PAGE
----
Another unexpected thing that we hardly know how to process at this moment also happened this week.  We were given a very generous anonymous Christmas gift.  All we were told is that the givers wanted to help a family in our ward at Church, and that through prayer they learned that we were that family.  It is sort of an overwhelming thing to receive an envelope with cash in it, knowing that you are one of the truly blessed and most fortunate people on earth.  We couldn’t help but ask, why us? When the next day we found ourselves shelling out a couple hundred dollars that we weren’t planning on just to diagnose the problems with the computer and hard drive, I wondered if the money was a little tender mercy, mostly for Neal’s benefit, so that I wouldn’t hyperventilate about our monthly budget getting smashed (I tend to overreact about this type of thing; I am, afterall, my father’s stingy daughter).  But still I could hardly think that such an ultimately insignificant, very high-level “need” could merit that kind of attention when obviously there are people all around struggling to meet more basic needs.  We still keep asking ourselves, why should we be the recipients of so much generosity?  Is it to blunt the force of the last few months’ medical bills?  Or something in the future that we still can’t foresee but God is preparing a way for us to handle?  (Neal has implored me not to contemplate the latter too much for obvious reasons.)

With all the question marks we still have, I am grateful that for now I am just dwelling on this feeling of gratitude.  Our baby girl is still safe and healthy.  My wounds are healing.  We’ll survive any and all computer crashes.  And Neal is taking a short break from all his heavy duties to do something that helps him unwind and relax: grocery shopping.  (And yes, I’m dead serious, walking the grocery aisles with his headphones on soothes his little soul.  He’s a weird dude, that one, but I love him.)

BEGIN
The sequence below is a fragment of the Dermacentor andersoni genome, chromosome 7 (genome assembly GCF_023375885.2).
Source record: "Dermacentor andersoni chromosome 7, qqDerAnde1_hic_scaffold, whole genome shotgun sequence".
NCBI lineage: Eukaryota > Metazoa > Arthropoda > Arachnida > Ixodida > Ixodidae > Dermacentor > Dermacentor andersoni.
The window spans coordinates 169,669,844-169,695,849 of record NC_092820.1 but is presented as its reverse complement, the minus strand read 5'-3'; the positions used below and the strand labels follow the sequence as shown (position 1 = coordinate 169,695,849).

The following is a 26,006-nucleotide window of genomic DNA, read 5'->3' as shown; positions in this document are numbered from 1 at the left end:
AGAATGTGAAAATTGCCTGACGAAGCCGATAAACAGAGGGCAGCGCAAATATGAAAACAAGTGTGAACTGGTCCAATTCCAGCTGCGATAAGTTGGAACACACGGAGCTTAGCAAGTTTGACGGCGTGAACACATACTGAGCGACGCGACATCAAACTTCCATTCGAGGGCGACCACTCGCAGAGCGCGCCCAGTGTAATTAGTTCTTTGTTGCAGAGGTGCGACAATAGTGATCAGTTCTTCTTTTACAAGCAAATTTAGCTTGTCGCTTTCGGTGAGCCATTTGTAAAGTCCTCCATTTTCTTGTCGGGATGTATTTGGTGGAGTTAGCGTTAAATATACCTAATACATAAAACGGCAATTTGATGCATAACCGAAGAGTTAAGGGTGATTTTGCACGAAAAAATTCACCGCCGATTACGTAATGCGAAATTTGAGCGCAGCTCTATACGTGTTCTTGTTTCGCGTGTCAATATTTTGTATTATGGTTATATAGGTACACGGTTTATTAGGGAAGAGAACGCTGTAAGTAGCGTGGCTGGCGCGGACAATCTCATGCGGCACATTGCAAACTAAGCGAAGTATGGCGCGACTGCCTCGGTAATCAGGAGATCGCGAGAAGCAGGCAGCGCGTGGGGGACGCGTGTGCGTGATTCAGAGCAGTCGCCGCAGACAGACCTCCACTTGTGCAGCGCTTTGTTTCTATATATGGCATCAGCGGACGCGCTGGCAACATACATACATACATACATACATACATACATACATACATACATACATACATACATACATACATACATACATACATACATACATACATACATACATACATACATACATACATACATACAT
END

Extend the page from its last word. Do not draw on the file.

1. Wow! I cannot believe everything happening to you guys. Poor Neal!! I cannot imagine losing such projects! Horrible, horrible. But, then–wow again because of the generous couple in your ward. I’ve heard stories of things like that, and I’ve always hoped something like that would happen to us, but maybe it doesn’t happen if you are constantly hoping for free money…Anyway, that is AWESOME! I’m sure it did a lot to lift your spirits. Glad baby is still doing well. I love reading your updates–so keep them coming. 🙂

    Comment by Jenn — December 18, 2009 @ 10:41 pm

  2. Hug hug hug hug hug. The grocery shopping thing makes me laugh. And I dearly hope nothing (more) major will happen in the future!